Back in July, amid great loss and devastating changes ushered in by 2020, Netflix made one of the most exciting and relieving announcements this year has seen: seven Black cult-classic sitcoms were being added to the service. And just like that, Black Millennials, with smartphones in hand and Twitter queued up, anticipated the times where we'd once again be glued to the warmth, ridiculousness and familiarity of Moesha, The Game, Sister Sister, Girlfriends, The Parkers, One on One (coming to Netflix Oct. 15), and Half & Half (coming to Netflix Oct. 15).
These 30-minute TV series represented Black folks in full, capturing what it was like to be Black in America without pandering to the white gaze. And though tropes like the parentless child, the annoying-but-hot-neighbor, and the four-girl friend group felt like overkill at times, they were par for the course in the late 1990s and early 2000s — and quite endearing.
Times have changed, though. Gone are the days of passively singing along to an infectious theme song and settling into 20-something minutes of your favorite show without instant discourse (and spoilers!) on your Twitter feed. Today’s attention to being politically correct doesn’t mix well with the tone-deaf plot lines of TV shows from the early aughts, and it has come to redefine the relaxing binge-watching session viewers anticipated.
In the digital age, callout culture — the act of taking an individual, brand, or piece of art to task for violating a social norm — heightening frustrations around Hollywood’s depictions of relationships, sexuality, race, and politics. For example, in 2017, HBO’s Insecure was side-eyed for not explicitly mentioning the use of condoms in an episode, and earlier this year Kenya Barris’ #blackAF faced criticism surrounding colorism. But are we all just a little too sensitive nowadays, especially when enjoying (and examining) shows created when people were less “woke”?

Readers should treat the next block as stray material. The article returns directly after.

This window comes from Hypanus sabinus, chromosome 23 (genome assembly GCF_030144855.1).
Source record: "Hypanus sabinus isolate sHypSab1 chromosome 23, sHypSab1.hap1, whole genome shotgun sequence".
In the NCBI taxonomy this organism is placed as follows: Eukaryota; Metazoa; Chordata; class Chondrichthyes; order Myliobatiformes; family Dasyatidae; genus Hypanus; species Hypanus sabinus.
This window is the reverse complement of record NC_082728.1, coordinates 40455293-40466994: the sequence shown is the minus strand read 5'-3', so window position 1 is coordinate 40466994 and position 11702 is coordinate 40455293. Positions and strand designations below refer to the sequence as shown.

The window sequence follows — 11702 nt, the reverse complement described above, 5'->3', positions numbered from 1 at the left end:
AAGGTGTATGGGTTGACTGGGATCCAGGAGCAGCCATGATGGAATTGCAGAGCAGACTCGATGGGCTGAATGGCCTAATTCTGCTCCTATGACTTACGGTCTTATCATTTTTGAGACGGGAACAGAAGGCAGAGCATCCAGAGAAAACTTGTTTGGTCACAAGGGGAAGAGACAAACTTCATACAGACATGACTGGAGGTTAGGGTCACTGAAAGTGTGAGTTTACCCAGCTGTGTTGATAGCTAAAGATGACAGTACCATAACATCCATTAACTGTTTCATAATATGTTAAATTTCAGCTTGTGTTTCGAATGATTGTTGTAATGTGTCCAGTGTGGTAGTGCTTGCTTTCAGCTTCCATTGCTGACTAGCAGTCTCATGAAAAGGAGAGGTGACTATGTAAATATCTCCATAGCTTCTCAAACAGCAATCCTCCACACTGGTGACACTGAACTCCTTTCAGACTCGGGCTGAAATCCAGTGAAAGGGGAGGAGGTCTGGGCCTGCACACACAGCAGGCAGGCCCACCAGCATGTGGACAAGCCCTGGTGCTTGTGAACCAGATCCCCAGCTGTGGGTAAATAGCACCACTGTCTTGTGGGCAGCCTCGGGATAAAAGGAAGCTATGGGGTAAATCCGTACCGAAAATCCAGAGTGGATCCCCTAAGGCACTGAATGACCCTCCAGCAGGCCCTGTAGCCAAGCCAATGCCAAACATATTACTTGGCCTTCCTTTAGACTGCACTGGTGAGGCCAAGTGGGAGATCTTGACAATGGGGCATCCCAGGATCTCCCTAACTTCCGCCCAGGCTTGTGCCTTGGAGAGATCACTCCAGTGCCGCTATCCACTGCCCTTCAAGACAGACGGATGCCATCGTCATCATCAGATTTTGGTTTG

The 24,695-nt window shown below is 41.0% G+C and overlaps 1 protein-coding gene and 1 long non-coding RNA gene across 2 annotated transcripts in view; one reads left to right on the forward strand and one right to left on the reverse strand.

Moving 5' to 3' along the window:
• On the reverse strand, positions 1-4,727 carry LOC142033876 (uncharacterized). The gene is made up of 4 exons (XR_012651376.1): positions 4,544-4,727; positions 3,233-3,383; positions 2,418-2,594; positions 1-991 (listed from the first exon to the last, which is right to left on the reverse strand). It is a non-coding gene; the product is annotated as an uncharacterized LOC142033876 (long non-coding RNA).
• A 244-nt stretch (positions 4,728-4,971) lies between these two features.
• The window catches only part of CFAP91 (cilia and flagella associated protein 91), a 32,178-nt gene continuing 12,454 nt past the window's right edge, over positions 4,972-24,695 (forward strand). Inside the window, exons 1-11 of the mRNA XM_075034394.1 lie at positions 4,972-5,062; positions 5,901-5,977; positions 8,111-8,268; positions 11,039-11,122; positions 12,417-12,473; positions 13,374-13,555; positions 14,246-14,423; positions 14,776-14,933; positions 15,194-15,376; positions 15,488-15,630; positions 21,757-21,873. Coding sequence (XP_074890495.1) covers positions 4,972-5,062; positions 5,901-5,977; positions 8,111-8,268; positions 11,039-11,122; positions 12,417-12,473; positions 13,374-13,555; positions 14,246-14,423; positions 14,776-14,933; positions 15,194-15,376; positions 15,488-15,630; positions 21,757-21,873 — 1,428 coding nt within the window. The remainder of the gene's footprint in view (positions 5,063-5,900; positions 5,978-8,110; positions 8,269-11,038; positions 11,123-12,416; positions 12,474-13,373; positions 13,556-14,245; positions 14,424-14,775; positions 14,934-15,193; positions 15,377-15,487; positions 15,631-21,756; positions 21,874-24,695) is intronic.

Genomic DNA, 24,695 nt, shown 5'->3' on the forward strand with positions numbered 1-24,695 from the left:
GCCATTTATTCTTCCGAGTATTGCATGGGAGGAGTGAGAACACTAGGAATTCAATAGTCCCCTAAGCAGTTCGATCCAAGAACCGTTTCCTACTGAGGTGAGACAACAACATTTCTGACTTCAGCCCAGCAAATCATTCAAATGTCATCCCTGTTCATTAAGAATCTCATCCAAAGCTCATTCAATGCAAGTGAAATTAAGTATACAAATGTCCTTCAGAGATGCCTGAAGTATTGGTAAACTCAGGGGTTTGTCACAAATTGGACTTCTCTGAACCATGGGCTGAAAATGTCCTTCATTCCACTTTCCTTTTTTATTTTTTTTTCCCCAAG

Well, yes. And no. Humor is one of the Black community’s greatest weapons against pain.
Sure, we've completely outgrown several quips as a community: fat jokes aren't just insensitive, they're lame; there's zero room for chuckles about colorism or sexuality to go unchecked; and a father slut-shaming his daughter over breakfast is completely inappropriate. Delicate conversations — such as those around identity politics, body image, etc. — deserve much more thoughtfulness, balance and nuance than a laugh track and light jeers. Not to mention, you can still catch some of these same stagnant wisecracks on syndicated shows that air most mornings on cable, including Living Single, The Fresh Prince of Bel-Air and Martin — so it's clear that not every line in our beloved sitcoms aged well.
Revisiting our favorite Black sitcoms should be a reminder of how humor has always been a way to fight the many wars we face; our salve, so to speak.
However, many of the open discussions introduced on these Black sitcoms are the type of radical comedy Black people love, even if they make us slightly uncomfortable. A joke about dating a man with unusually wide hips toes the line but is ultimately just good comedy, which in short, simply captures a truth, has an element of surprise and resonates with the audience. What’s more, it’s hard to take offense to the brilliance of Wendy Raquel Robinson’s character Tasha Mack — a successful, no-nonsense Black single mother who traded stereotypical jabs with her white best friend. And while her strong attitude might’ve rubbed viewers the wrong way, the comedic timing and authenticity of her character softened the blow. We all have an auntie like her.